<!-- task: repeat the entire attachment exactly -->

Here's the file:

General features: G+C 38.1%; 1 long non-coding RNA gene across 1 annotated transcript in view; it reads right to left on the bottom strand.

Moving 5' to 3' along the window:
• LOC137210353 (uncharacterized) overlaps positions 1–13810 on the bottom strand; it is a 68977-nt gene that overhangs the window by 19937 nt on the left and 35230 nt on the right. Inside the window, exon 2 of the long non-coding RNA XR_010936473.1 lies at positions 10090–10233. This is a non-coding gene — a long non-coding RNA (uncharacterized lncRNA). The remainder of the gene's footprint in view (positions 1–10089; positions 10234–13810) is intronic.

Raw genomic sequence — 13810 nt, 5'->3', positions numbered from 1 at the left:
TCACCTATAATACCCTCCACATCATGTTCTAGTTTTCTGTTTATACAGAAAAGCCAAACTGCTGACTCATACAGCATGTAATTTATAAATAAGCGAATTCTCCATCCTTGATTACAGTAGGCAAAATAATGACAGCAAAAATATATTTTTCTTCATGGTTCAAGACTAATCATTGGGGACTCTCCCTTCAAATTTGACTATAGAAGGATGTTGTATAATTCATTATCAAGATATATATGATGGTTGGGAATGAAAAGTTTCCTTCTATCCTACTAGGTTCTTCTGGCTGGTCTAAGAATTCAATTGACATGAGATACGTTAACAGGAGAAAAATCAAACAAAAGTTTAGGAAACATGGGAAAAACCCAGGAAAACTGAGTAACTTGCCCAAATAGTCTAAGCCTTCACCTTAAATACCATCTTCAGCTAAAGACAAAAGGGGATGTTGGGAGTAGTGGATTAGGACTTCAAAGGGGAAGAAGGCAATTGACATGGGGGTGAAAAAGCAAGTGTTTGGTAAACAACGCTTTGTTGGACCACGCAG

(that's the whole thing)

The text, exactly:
General features: G+C 38.1%; 1 long non-coding RNA gene across 1 annotated transcript in view; it reads right to left on the bottom strand.

Moving 5' to 3' along the window:
• LOC137210353 (uncharacterized) overlaps positions 1–13810 on the bottom strand; it is a 68977-nt gene that overhangs the window by 19937 nt on the left and 35230 nt on the right. Inside the window, exon 2 of the long non-coding RNA XR_010936473.1 lies at positions 10090–10233. This is a non-coding gene — a long non-coding RNA (uncharacterized lncRNA). The remainder of the gene's footprint in view (positions 1–10089; positions 10234–13810) is intronic.

Raw genomic sequence — 13810 nt, 5'->3', positions numbered from 1 at the left:
TCACCTATAATACCCTCCACATCATGTTCTAGTTTTCTGTTTATACAGAAAAGCCAAACTGCTGACTCATACAGCATGTAATTTATAAATAAGCGAATTCTCCATCCTTGATTACAGTAGGCAAAATAATGACAGCAAAAATATATTTTTCTTCATGGTTCAAGACTAATCATTGGGGACTCTCCCTTCAAATTTGACTATAGAAGGATGTTGTATAATTCATTATCAAGATATATATGATGGTTGGGAATGAAAAGTTTCCTTCTATCCTACTAGGTTCTTCTGGCTGGTCTAAGAATTCAATTGACATGAGATACGTTAACAGGAGAAAAATCAAACAAAAGTTTAGGAAACATGGGAAAAACCCAGGAAAACTGAGTAACTTGCCCAAATAGTCTAAGCCTTCACCTTAAATACCATCTTCAGCTAAAGACAAAAGGGGATGTTGGGAGTAGTGGATTAGGACTTCAAAGGGGAAGAAGGCAATTGACATGGGGGTGAAAAAGCAAGTGTTTGGTAAACAACGCTTTGTTGGACCACGCAG